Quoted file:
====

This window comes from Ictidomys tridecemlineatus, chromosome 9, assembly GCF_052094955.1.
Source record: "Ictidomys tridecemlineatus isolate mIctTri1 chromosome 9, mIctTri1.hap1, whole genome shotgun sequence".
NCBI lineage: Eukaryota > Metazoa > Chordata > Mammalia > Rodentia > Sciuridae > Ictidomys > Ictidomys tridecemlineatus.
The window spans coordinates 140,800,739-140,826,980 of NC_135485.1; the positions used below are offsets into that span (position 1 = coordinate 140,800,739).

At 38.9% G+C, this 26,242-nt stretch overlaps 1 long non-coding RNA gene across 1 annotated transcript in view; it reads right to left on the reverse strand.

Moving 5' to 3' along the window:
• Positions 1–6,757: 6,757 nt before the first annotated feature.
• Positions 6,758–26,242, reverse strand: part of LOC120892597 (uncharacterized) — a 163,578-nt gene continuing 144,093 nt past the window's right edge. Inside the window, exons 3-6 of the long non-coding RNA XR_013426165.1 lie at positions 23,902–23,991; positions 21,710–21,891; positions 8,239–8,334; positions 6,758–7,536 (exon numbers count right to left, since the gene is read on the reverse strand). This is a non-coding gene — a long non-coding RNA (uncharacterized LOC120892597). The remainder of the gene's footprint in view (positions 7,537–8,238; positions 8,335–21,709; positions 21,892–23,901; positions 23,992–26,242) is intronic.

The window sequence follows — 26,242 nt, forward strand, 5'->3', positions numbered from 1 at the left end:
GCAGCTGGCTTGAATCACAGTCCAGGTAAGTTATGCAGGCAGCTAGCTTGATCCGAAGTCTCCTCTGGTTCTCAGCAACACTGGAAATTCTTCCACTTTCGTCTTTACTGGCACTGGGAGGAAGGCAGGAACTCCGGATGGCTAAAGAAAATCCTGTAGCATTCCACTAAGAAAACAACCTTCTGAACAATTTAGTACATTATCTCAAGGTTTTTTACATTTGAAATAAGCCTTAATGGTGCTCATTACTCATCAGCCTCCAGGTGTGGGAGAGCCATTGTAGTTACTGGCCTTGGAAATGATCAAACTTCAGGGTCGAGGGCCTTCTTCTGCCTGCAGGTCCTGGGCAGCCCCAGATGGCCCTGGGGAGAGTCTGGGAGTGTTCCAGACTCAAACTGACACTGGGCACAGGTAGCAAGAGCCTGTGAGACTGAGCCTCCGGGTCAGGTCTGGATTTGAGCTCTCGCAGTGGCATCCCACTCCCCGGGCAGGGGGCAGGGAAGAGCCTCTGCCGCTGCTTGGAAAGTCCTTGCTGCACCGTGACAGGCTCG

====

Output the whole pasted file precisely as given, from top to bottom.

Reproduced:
This window comes from Ictidomys tridecemlineatus, chromosome 9, assembly GCF_052094955.1.
Source record: "Ictidomys tridecemlineatus isolate mIctTri1 chromosome 9, mIctTri1.hap1, whole genome shotgun sequence".
NCBI lineage: Eukaryota > Metazoa > Chordata > Mammalia > Rodentia > Sciuridae > Ictidomys > Ictidomys tridecemlineatus.
The window spans coordinates 140,800,739-140,826,980 of NC_135485.1; the positions used below are offsets into that span (position 1 = coordinate 140,800,739).

At 38.9% G+C, this 26,242-nt stretch overlaps 1 long non-coding RNA gene across 1 annotated transcript in view; it reads right to left on the reverse strand.

Moving 5' to 3' along the window:
• Positions 1–6,757: 6,757 nt before the first annotated feature.
• Positions 6,758–26,242, reverse strand: part of LOC120892597 (uncharacterized) — a 163,578-nt gene continuing 144,093 nt past the window's right edge. Inside the window, exons 3-6 of the long non-coding RNA XR_013426165.1 lie at positions 23,902–23,991; positions 21,710–21,891; positions 8,239–8,334; positions 6,758–7,536 (exon numbers count right to left, since the gene is read on the reverse strand). This is a non-coding gene — a long non-coding RNA (uncharacterized LOC120892597). The remainder of the gene's footprint in view (positions 7,537–8,238; positions 8,335–21,709; positions 21,892–23,901; positions 23,992–26,242) is intronic.

The window sequence follows — 26,242 nt, forward strand, 5'->3', positions numbered from 1 at the left end:
GCAGCTGGCTTGAATCACAGTCCAGGTAAGTTATGCAGGCAGCTAGCTTGATCCGAAGTCTCCTCTGGTTCTCAGCAACACTGGAAATTCTTCCACTTTCGTCTTTACTGGCACTGGGAGGAAGGCAGGAACTCCGGATGGCTAAAGAAAATCCTGTAGCATTCCACTAAGAAAACAACCTTCTGAACAATTTAGTACATTATCTCAAGGTTTTTTACATTTGAAATAAGCCTTAATGGTGCTCATTACTCATCAGCCTCCAGGTGTGGGAGAGCCATTGTAGTTACTGGCCTTGGAAATGATCAAACTTCAGGGTCGAGGGCCTTCTTCTGCCTGCAGGTCCTGGGCAGCCCCAGATGGCCCTGGGGAGAGTCTGGGAGTGTTCCAGACTCAAACTGACACTGGGCACAGGTAGCAAGAGCCTGTGAGACTGAGCCTCCGGGTCAGGTCTGGATTTGAGCTCTCGCAGTGGCATCCCACTCCCCGGGCAGGGGGCAGGGAAGAGCCTCTGCCGCTGCTTGGAAAGTCCTTGCTGCACCGTGACAGGCTCG